In this incredibly vivid book — Every Last Tie — David Kaczynski tells the story of the Unabomber
(Ted Kaczynski, David’s older brother) and his family. It’s a gripping tale of a younger brother’s love for his older brother, and how this younger brother came to to see not only his severe mental illness but also came to believe that his brother also made some awful decisions to injure and kill people.
What makes the book so sobering is not just the telling of the early life of these brothers but the fact that in the end it actually was David Kaczynski’s wife Linda that convinced him that his older brother Ted might very well be the Unabomber that the F.B.I. so wanted to find.
David did not believe her at first but then became increasingly persuaded it was true and ultimately makes the decision to inform the F.B.I. that the man they so want to stop may in fact be his own dear brother.
David, about 10 years younger than Ted, lovely and honestly tells the story of his smart, promising Chicago brother who, by age 27, was a Ph.D. and math professor at U.C. Berkley. As promising as it looked, it wasn’t long before Ted Kaczynski began descending into madness from severe mental illness. He quit his professorship at UC Berkley before long and moved to rural Montana where he lived in near isolation for more than 20 years.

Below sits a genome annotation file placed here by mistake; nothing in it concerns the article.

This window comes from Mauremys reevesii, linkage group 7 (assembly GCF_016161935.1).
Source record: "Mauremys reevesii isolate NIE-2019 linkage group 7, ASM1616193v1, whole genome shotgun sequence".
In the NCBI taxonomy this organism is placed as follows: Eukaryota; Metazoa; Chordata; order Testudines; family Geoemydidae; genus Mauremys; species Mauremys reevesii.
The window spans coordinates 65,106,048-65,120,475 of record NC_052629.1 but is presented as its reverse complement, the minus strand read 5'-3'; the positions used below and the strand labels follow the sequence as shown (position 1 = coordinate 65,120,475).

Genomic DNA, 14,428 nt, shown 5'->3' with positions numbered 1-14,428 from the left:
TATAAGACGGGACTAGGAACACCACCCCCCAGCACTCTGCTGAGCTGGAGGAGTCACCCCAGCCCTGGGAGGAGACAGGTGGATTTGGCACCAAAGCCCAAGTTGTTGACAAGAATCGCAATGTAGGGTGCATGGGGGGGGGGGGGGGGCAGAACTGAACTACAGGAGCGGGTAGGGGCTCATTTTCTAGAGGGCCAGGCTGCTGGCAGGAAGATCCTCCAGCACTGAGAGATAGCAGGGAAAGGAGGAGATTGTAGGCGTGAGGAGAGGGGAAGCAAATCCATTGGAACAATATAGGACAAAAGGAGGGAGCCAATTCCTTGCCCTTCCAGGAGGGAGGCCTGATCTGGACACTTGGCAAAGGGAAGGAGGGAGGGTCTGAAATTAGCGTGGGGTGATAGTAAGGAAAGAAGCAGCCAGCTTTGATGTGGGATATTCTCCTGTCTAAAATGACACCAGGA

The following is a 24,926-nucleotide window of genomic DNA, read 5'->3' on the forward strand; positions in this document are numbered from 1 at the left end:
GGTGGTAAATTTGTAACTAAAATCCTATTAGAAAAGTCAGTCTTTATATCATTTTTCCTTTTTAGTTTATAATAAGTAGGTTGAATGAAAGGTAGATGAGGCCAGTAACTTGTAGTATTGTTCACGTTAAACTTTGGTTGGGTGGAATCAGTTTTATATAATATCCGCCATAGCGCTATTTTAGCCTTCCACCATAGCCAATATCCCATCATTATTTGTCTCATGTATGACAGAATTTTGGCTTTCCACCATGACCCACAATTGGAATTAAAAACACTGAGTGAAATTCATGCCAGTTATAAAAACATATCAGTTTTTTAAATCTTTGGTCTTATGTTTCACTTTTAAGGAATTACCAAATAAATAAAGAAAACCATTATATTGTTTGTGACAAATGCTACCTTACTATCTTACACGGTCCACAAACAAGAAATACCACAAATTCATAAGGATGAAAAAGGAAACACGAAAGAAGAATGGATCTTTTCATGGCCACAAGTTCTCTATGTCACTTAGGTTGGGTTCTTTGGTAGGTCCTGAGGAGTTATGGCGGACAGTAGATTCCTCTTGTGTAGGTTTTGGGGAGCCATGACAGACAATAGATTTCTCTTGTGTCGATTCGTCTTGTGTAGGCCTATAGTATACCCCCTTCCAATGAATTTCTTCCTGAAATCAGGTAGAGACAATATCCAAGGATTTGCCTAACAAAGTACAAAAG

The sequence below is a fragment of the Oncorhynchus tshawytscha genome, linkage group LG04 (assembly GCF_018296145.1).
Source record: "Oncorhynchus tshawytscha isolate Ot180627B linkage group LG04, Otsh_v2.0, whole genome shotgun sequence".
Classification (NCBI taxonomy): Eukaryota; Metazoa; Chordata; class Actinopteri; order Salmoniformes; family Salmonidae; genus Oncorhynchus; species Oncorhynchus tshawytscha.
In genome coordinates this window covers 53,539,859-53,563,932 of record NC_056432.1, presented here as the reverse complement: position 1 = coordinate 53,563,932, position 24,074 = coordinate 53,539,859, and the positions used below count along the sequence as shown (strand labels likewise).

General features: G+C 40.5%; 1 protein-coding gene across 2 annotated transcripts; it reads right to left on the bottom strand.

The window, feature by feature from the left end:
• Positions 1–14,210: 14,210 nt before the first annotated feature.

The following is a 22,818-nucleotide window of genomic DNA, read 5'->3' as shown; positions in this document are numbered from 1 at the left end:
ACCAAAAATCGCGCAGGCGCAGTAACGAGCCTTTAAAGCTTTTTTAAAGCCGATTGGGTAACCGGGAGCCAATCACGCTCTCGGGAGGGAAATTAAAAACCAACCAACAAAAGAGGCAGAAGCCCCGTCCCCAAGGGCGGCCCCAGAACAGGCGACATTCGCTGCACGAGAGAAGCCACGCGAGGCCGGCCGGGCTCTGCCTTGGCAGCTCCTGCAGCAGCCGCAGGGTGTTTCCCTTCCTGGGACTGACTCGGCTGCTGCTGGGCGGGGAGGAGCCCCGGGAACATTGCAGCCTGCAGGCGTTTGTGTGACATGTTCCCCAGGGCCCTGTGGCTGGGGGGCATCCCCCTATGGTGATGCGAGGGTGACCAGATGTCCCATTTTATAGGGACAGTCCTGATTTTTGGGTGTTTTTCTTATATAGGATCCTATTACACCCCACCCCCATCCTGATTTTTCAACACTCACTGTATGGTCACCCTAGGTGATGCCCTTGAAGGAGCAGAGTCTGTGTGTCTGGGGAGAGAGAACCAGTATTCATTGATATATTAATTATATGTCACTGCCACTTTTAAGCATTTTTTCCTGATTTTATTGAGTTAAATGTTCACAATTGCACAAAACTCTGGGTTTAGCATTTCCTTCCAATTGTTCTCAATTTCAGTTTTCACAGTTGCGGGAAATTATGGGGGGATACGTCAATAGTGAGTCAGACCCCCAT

Ultimately, he committed some awful deeds of domestic terror (sending bombs in the mail) against humanity. He was captured and arrested in 1996 in his Montana cabin. he now, at age 73, is spending the rest of life in prison in the SuperMax prison in Florence, Colorado. David has had no contact with Ted for more than 20 years.
As I read the story of this Chicago family who read books together and loved camping, I found myself shaking my head repeatedly and saying “What a strange, sad story. What a mystery.”
David Kaczynski does not excuse his brother’s awful decisions to kill people. No, he finds them utterly despicable. But he does humanize his brother Ted in this book. He tells the story of his youth well, but it left me sad and perplexed.
… Still, this is a powerful, provocative book.